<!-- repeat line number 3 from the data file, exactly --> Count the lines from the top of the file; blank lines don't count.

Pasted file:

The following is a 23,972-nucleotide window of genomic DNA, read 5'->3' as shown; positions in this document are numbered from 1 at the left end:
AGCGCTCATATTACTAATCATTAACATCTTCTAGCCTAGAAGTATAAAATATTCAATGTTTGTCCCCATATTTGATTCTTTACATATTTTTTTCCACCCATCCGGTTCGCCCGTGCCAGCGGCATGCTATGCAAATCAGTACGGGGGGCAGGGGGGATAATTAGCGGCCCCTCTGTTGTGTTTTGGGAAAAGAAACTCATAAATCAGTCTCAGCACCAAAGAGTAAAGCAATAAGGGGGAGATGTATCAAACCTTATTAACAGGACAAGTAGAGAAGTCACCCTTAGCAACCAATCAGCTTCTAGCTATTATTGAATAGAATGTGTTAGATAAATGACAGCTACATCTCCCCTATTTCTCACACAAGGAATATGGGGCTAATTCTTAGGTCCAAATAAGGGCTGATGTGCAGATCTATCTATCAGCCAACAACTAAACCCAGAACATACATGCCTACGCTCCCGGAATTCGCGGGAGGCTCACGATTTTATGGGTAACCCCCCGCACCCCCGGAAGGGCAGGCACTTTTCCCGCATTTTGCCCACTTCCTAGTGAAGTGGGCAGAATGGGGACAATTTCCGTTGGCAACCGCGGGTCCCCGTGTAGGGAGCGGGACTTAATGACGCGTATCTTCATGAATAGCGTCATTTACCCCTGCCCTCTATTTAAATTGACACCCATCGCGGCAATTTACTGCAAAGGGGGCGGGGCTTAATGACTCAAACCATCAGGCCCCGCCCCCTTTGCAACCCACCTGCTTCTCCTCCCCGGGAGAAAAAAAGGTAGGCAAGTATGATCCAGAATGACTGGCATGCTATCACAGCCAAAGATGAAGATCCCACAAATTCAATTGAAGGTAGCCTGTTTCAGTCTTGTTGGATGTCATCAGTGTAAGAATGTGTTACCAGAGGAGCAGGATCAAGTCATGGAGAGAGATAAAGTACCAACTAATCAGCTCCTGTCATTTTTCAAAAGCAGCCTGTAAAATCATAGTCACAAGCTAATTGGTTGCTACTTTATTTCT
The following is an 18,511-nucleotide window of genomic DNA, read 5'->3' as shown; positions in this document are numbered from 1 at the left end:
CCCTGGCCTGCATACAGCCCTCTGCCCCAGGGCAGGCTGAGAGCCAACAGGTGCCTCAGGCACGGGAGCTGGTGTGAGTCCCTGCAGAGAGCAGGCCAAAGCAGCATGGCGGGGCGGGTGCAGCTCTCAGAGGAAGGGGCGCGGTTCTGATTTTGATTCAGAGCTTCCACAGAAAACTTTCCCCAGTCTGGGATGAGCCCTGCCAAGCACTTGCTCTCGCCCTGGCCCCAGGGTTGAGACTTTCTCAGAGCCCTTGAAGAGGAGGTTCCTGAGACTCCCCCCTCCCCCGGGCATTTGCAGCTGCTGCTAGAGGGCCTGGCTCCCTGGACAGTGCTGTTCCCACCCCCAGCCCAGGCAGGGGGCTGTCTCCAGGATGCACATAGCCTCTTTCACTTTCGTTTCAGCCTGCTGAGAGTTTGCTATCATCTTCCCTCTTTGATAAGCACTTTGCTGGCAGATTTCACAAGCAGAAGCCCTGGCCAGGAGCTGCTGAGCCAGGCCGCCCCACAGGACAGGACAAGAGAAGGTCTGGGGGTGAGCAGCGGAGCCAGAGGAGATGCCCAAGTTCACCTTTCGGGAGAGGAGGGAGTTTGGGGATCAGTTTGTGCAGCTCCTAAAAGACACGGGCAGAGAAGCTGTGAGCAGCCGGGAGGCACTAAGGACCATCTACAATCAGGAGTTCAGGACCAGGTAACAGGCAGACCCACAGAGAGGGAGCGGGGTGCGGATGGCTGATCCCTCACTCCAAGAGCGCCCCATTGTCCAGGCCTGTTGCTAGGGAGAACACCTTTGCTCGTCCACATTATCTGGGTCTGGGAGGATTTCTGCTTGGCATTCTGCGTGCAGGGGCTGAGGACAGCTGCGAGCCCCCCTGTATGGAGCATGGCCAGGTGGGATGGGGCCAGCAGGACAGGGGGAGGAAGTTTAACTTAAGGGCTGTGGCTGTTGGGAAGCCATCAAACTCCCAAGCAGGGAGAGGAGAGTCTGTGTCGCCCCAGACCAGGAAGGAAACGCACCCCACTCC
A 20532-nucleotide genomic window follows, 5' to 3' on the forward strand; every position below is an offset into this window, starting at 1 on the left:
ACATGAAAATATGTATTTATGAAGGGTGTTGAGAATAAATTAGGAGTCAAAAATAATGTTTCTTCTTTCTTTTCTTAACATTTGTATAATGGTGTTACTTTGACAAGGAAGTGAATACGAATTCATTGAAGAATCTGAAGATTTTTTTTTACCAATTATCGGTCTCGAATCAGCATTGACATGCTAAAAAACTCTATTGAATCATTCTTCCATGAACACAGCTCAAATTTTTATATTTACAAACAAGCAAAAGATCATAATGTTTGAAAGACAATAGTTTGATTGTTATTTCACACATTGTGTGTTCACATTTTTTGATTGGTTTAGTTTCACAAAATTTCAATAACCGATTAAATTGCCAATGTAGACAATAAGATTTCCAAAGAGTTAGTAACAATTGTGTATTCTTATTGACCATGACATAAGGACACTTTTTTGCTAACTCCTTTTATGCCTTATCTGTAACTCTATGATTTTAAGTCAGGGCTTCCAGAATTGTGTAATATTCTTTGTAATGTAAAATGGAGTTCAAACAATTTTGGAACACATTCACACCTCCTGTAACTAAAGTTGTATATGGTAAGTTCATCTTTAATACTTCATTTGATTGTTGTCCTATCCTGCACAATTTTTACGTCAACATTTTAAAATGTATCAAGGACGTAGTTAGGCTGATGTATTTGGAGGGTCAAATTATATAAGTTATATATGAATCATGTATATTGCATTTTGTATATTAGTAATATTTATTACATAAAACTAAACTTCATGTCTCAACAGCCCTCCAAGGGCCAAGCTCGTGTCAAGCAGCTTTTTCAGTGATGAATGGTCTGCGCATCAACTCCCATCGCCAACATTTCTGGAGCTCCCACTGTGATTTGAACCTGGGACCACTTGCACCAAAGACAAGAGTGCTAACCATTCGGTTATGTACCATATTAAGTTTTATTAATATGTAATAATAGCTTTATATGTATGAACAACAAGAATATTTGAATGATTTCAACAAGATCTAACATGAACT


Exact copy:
The following is an 18,511-nucleotide window of genomic DNA, read 5'->3' as shown; positions in this document are numbered from 1 at the left end: